Children with bipolar disorder may also exhibit sexual behavior inappropriate for their age. Some children have “grandiose” beliefs, such as thinking they can fly, that they are too smart to go to school, or other logic-defying behavior. In severe cases, childhood bipolar disorder can cause severe delusions or hallucinations.
Causes of bipolar disorder
Environmental factors and events can trigger juvenile bipolar disorder, but the root cause of the disorder appears to be genetic. Bipolar disorder runs in families. The disorder may skip a generation or may differ in symptoms from one generation to another.
Family histories of depression, substance abuse, alcoholism and bipolar disorder increase the risk of childhood depression. Parental bipolar disorder greatly increases this risk. Children with one parent who is bipolar have a 15 to 30 percent chance of developing the disorder. If both parents have a history of manic depression, the risk increases to anywhere between 50 to 70 percent.
Medical diagnosis: ADHD or juvenile bipolar disorder?
Making a diagnosis of bipolar disorder in children is complicated by a number of factors. Current diagnostic criteria for bipolar disorder only apply to adults: No definitive criteria exist yet for children.
The symptoms of childhood bipolar disorder closely resemble those of attention deficit hyperactivity disorder (ADHD). Eighty percent of children with bipolar disorder have all the symptoms of ADHD. Distinguishing between the two disorders is vital; stimulant medications used to treat ADHD can increase mania symptoms and aggression associated with bipolar disorder.
Psychotherapy and family support
Psychotherapy uses cognitive-behavioral therapy, and family therapy to teach children and their families how to deal with bipolar disorder and its symptoms. Medication is usually required in combination with psychotherapy before counseling produces positive results.
Parents of children with bipolar disorder can learn coping strategies, relaxation techniques, and other skills to help their children cope with bipolar symptoms.
Possible strategies include:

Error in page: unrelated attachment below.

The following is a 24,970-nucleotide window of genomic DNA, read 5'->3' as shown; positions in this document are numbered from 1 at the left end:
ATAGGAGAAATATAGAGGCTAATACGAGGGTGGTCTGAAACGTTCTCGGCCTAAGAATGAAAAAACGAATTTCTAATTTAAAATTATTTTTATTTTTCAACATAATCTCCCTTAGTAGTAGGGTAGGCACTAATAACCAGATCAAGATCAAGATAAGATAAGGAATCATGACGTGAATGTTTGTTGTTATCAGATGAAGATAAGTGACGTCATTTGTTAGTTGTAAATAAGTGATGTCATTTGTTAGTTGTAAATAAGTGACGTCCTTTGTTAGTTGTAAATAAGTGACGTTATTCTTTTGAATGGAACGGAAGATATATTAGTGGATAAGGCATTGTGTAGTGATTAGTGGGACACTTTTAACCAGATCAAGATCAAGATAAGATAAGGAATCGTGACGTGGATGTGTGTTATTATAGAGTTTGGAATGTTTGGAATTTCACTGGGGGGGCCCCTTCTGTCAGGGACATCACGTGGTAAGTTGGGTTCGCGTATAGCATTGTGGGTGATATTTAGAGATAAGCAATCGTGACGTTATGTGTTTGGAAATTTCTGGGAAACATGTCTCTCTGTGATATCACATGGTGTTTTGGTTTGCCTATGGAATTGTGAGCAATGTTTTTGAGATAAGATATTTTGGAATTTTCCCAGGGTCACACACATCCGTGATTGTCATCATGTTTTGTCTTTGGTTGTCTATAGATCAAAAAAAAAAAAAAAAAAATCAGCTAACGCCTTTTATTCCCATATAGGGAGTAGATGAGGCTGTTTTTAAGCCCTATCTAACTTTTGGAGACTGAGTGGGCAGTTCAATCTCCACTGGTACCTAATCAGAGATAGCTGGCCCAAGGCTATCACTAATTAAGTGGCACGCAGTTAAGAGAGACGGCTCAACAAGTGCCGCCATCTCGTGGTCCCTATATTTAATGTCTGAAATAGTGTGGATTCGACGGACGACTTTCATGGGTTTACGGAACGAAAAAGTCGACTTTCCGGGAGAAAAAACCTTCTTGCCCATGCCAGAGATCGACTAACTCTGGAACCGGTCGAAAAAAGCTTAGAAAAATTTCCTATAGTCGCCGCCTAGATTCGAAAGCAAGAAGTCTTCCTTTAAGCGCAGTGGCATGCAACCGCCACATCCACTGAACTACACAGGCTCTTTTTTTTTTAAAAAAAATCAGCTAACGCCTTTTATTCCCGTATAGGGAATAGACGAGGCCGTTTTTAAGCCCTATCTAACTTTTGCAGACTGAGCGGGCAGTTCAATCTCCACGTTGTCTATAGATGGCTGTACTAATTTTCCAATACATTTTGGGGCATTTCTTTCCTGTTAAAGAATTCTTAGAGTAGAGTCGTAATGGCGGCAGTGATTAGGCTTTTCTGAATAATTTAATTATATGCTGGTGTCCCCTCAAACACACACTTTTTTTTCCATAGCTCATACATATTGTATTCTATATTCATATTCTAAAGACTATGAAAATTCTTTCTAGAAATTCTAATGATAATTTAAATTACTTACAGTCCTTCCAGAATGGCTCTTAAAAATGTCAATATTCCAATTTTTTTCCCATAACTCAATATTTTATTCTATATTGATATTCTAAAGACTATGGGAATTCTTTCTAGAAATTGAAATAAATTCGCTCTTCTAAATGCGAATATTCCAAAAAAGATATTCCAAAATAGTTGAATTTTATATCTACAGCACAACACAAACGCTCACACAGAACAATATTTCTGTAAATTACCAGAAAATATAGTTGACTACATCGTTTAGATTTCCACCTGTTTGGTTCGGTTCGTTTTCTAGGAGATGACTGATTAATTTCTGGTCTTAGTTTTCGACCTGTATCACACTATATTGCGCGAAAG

- encouraging activities that build on the child’s existing skills
- earning good communication skills as a family
- providing regular routines
- removing objects that might become harmful during ragesteaching the child to anticipate and cope with stress
Parents will also need to communicate with the child’s school so his or her special needs are accommodated. Symptoms of bipolar disorder often require special handling in the classroom. Regular communication between parents, teachers, school counselors and health professionals helps facilitate cooperation.
Treating bipolar disorder in children with adult medications
As medical science is only beginning to recognize childhood bipolar disorder as a serious problem, few medications are approved to treat the disorder. Parents and health providers must weigh the potential risks of using bipolar medications intended for adults, against the dangers of leaving bipolar disorder untreated.
The consequences of not treating bipolar disorder are grave. Untreated bipolar disorder has a fatality rate of eighteen percent due to suicidal depression. Other complications include substance abuse, failure to achieve full potential in school and impaired social functioning.
Bipolar disorder is a lifelong illness. The sooner the disorder is detected and treated, however, the better the prognosis. Starting treatment early helps children with bipolar disorder function better socially and academically.